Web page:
We note that $$\displaystyle \mathbb{Q}(\sqrt[4]{2}, \sqrt[4]{2}i ) = \mathbb{Q}(\sqrt[4]{2}, i )$$ since the product of $$\displaystyle \sqrt[4]{2}$$ and i must be in $$\displaystyle \mathbb{Q}(\sqrt[4]{2}, i )$$

The element [TEX] \alpha = \sqrt[4]{2} \in \mathbb{R} [/TEX] is algebraic over [TEX] \mathbb{Q} [/TEX] and so [TEX] m_{\alpha}(x) = m_{\sqrt[4]{2}}(x) = x^4 - 2[/TEX] is the minimal polynomial for [TEX] \alpha = \sqrt[4]{2}[/TEX] over [TEX] \mathbb{Q} [/TEX].

Thus the degree of [TEX] \alpha = \sqrt[4]{2}[/TEX] over [TEX] \mathbb{Q} [/TEX] is the degree of [TEX] m_{\alpha}(x) [/TEX] = 4

Hence $$\displaystyle [\mathbb{Q}(\sqrt[4]{2}) \ : \ \mathbb{Q}]$$ = 4

The element [TEX] \beta = \sqrt[4]{2}i \in \mathbb{C} [/TEX] is also algebraic over [TEX] \mathbb{Q} [/TEX] and so [TEX] m_{\beta}(x) = m_{\sqrt[4]{2}i}(x) = x^4 - 2[/TEX] is the minimal polynomial for [TEX] \beta = \sqrt[4]{2}i [/TEX] over [TEX] \mathbb{Q} [/TEX].

Thus the degree of [TEX] \beta = \sqrt[4]{2}i [/TEX] over [TEX] \mathbb{Q} [/TEX] is the degree of [TEX] m_{\beta}(x) [/TEX] = 4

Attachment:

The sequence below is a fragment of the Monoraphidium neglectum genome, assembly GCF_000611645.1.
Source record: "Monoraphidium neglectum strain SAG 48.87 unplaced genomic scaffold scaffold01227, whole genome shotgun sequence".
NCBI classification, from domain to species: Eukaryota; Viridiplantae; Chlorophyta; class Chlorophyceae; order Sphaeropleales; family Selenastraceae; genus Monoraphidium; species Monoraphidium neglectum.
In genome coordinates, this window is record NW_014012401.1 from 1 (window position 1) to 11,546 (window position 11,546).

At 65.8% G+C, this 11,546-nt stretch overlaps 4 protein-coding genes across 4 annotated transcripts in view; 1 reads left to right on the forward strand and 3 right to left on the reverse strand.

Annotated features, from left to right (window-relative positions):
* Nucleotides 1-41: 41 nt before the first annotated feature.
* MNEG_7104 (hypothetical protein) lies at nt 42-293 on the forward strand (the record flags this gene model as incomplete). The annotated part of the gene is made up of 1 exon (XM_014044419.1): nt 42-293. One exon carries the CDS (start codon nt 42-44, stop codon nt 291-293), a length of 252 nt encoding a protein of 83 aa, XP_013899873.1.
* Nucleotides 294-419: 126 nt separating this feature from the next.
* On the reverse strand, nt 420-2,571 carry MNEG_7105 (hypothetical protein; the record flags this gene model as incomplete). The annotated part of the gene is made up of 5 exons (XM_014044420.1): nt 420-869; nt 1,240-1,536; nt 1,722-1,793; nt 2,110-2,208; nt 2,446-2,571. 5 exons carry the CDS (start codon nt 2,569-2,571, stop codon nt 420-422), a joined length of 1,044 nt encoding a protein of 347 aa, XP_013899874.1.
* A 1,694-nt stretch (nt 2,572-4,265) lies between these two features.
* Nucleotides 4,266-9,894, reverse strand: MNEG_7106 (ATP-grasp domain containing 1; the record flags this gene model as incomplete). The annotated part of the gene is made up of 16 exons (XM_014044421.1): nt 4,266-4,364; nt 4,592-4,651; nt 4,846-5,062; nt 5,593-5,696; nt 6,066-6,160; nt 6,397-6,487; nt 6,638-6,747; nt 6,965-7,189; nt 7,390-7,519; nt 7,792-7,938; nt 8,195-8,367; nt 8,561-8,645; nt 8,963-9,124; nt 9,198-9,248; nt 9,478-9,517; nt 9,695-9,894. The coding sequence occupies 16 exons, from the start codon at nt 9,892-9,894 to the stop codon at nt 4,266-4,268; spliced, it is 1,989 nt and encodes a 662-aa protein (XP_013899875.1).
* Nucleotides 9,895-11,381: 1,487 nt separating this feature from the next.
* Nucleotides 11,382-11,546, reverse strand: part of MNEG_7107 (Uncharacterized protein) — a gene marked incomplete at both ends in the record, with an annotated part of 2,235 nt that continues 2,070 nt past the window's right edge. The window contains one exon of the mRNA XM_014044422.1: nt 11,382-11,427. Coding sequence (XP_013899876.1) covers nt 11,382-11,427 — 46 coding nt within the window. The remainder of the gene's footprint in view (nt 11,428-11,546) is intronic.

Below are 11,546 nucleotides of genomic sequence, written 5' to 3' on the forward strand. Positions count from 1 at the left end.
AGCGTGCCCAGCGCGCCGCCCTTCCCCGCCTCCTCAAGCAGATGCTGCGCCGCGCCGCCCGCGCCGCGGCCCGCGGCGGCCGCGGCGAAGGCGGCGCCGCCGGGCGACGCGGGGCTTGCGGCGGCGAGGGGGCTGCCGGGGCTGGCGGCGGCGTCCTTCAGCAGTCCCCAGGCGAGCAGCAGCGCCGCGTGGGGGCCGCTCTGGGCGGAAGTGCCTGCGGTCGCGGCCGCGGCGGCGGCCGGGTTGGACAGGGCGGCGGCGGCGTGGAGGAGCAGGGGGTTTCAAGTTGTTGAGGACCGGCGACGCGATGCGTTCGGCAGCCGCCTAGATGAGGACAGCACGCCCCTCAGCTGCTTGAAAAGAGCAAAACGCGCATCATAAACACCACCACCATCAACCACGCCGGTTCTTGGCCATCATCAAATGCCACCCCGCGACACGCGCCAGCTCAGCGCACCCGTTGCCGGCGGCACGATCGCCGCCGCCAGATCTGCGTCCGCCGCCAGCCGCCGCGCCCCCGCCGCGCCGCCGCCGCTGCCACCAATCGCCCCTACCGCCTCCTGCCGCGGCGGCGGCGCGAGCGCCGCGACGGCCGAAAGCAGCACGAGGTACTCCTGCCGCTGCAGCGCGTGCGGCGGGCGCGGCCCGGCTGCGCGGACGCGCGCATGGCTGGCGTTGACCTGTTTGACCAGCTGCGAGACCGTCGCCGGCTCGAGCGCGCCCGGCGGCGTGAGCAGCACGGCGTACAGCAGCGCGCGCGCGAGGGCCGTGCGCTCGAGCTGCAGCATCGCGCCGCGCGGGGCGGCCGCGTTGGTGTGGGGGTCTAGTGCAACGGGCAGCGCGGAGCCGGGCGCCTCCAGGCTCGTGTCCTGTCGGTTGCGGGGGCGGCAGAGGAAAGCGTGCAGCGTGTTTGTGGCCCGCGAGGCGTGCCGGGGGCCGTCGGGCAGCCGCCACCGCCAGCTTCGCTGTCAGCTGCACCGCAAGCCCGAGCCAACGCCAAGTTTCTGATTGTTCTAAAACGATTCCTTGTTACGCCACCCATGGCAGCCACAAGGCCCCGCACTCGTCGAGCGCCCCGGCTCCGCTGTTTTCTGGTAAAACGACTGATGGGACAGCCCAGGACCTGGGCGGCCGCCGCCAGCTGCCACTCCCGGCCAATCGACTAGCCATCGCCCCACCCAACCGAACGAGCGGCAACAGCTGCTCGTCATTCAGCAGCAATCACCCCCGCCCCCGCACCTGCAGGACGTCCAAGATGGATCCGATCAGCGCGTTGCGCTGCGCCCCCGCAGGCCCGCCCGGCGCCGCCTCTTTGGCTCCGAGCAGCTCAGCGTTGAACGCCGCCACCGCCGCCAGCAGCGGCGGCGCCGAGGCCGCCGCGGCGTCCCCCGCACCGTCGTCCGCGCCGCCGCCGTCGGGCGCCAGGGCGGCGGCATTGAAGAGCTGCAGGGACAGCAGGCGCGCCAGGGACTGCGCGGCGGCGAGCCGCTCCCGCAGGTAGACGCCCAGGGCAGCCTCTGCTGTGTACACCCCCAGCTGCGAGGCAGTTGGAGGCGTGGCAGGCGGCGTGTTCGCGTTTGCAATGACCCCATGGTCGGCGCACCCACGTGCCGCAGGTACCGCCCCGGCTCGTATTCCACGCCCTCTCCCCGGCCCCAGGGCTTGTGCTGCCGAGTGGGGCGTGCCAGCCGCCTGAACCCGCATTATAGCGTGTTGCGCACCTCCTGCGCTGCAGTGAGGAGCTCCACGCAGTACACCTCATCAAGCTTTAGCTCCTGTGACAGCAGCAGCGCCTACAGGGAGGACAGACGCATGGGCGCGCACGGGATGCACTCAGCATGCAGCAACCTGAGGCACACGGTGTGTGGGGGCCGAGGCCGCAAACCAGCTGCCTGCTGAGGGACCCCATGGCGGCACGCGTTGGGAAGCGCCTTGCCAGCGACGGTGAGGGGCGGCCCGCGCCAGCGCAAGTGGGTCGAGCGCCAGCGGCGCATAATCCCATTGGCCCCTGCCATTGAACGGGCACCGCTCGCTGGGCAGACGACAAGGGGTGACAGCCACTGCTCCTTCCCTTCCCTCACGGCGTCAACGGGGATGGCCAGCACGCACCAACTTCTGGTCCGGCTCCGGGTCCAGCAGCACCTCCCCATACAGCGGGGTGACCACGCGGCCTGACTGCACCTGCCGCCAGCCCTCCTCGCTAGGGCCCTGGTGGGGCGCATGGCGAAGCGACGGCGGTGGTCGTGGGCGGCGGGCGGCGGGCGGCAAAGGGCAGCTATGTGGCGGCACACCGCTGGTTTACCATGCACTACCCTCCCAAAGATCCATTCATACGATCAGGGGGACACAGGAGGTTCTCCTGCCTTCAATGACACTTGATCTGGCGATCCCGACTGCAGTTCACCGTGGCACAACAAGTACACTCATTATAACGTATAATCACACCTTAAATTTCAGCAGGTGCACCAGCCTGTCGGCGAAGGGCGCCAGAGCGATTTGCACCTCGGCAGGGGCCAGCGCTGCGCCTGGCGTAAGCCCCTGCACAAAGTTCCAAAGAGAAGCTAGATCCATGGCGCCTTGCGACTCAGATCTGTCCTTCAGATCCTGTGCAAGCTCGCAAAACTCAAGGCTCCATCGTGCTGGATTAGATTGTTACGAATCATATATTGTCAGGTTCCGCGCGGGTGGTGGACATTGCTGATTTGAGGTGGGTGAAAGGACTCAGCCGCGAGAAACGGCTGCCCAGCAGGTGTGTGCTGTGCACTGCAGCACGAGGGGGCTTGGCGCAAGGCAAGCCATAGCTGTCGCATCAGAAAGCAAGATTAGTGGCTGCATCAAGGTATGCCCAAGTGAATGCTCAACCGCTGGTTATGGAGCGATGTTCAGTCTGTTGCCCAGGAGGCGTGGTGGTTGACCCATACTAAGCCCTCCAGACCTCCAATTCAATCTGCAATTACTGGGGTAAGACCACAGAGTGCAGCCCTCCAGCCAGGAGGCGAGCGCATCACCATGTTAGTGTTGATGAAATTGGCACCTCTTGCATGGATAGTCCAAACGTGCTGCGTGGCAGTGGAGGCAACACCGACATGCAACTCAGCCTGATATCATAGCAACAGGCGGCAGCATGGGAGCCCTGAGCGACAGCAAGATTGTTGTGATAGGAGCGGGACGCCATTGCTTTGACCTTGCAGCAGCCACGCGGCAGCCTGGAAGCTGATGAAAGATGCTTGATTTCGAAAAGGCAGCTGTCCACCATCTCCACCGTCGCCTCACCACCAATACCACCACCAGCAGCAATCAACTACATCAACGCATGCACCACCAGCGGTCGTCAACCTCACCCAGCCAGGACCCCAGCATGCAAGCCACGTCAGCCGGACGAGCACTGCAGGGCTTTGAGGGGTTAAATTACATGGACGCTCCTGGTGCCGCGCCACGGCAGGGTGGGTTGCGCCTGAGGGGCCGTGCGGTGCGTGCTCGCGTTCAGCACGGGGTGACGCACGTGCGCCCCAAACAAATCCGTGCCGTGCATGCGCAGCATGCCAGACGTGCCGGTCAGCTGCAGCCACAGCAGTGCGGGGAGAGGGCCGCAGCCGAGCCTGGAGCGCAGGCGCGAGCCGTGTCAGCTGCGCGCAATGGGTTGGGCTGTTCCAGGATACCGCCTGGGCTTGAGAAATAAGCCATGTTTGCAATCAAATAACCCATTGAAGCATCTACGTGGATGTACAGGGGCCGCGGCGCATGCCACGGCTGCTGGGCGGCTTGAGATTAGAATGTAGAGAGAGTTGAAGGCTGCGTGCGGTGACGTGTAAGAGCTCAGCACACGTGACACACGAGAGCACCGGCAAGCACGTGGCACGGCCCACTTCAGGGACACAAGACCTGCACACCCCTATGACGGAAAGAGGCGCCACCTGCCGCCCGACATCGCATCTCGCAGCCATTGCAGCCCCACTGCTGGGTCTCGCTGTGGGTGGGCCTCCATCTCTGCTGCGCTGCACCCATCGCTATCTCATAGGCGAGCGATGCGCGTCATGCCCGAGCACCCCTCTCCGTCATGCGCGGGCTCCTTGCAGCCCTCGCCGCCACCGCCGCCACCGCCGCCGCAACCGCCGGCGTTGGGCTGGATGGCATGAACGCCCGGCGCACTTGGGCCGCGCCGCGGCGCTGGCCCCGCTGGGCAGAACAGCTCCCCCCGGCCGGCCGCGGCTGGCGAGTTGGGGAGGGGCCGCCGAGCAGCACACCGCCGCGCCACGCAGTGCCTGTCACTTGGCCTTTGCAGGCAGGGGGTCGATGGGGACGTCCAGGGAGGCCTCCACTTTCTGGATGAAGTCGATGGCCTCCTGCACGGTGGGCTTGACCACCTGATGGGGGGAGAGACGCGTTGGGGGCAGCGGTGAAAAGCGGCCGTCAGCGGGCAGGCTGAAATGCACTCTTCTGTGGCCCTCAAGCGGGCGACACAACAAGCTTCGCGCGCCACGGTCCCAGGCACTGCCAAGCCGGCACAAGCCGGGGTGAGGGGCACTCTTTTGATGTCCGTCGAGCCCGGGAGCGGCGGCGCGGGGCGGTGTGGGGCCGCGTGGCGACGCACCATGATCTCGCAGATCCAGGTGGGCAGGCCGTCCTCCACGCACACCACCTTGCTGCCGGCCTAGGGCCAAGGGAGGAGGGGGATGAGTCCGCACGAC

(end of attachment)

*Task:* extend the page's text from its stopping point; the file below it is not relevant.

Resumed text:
Hence $$\displaystyle [\mathbb{Q}(\sqrt[4]{2}i) \ : \ \mathbb{Q}]$$ = 4

But where to from here - need to find the degree of the splitting field.

Can someone please confirm that my reasoning above is valid and show me the way forward from here?

Peter

[Note that this has also been posted on MHF]
You have correctly figured out that the splitting field for $x^4-2$ over $\mathbb Q$ is $\mathbb Q(\sqrt[4]{2},i)=E$ (say).

write $\mathbb Q(\sqrt[4]{2})=F$

Also, you know that $[F:\mathbb Q]=4$. Now if you know what is $[E:F]$ you can apply the tower law to get the answer. Now $E=F(i)$. So all you need to find is the minimal polynomial of $i$ over $F$. This polynomial can easily be seen to be $x^2+1$ and hence $[E:F]=2$.

#### Deveno

##### Well-known member
MHB Math Scholar
Dummit and Foote Exercise 1 on page 545 reads as follows:

Determine the splitting field and its degree over [TEX] \mathbb{Q} [/TEX] for [TEX] x^4 - 2 [/TEX].

------------------------------------------------------------------------------------------------------

I have started on the solution to this exercise as follows:

The two roots of [TEX] x^4 - 2 [/TEX] are [TEX] \alpha = \sqrt[4]{2}[/TEX] and [TEX] \beta = \sqrt[4]{2}i [/TEX]
A degree 4 polynomial has 4 roots. In this case, the complete factorization of $x^4 - 2$ in the splitting field is:

$x^4 - 2 = (x + \sqrt[4]{2})(x - \sqrt[4]{2})(x + i\sqrt[4]{2})(x - i\sqrt[4]{2})$